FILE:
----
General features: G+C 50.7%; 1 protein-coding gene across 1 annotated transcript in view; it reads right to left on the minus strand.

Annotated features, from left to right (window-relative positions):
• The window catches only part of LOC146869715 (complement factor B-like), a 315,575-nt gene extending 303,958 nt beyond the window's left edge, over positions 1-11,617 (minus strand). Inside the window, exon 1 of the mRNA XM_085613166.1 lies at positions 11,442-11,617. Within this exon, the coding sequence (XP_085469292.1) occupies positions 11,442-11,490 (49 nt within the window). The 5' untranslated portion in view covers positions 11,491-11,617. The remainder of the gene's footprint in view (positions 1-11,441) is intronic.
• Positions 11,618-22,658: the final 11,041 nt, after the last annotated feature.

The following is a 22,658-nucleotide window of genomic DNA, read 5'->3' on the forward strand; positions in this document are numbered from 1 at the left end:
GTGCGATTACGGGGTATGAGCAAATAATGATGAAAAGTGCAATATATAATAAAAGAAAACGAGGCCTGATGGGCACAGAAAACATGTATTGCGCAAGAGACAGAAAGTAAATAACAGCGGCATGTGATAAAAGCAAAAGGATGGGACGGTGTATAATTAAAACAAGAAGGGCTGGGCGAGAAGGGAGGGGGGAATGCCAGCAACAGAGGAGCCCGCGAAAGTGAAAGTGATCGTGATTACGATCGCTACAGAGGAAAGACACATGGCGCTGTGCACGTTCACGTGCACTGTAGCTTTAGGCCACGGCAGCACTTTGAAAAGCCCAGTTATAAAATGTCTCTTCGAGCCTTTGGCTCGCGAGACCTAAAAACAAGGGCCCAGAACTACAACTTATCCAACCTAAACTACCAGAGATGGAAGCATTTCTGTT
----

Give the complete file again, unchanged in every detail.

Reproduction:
General features: G+C 50.7%; 1 protein-coding gene across 1 annotated transcript in view; it reads right to left on the minus strand.

Annotated features, from left to right (window-relative positions):
• The window catches only part of LOC146869715 (complement factor B-like), a 315,575-nt gene extending 303,958 nt beyond the window's left edge, over positions 1-11,617 (minus strand). Inside the window, exon 1 of the mRNA XM_085613166.1 lies at positions 11,442-11,617. Within this exon, the coding sequence (XP_085469292.1) occupies positions 11,442-11,490 (49 nt within the window). The 5' untranslated portion in view covers positions 11,491-11,617. The remainder of the gene's footprint in view (positions 1-11,441) is intronic.
• Positions 11,618-22,658: the final 11,041 nt, after the last annotated feature.

The following is a 22,658-nucleotide window of genomic DNA, read 5'->3' on the forward strand; positions in this document are numbered from 1 at the left end:
GTGCGATTACGGGGTATGAGCAAATAATGATGAAAAGTGCAATATATAATAAAAGAAAACGAGGCCTGATGGGCACAGAAAACATGTATTGCGCAAGAGACAGAAAGTAAATAACAGCGGCATGTGATAAAAGCAAAAGGATGGGACGGTGTATAATTAAAACAAGAAGGGCTGGGCGAGAAGGGAGGGGGGAATGCCAGCAACAGAGGAGCCCGCGAAAGTGAAAGTGATCGTGATTACGATCGCTACAGAGGAAAGACACATGGCGCTGTGCACGTTCACGTGCACTGTAGCTTTAGGCCACGGCAGCACTTTGAAAAGCCCAGTTATAAAATGTCTCTTCGAGCCTTTGGCTCGCGAGACCTAAAAACAAGGGCCCAGAACTACAACTTATCCAACCTAAACTACCAGAGATGGAAGCATTTCTGTT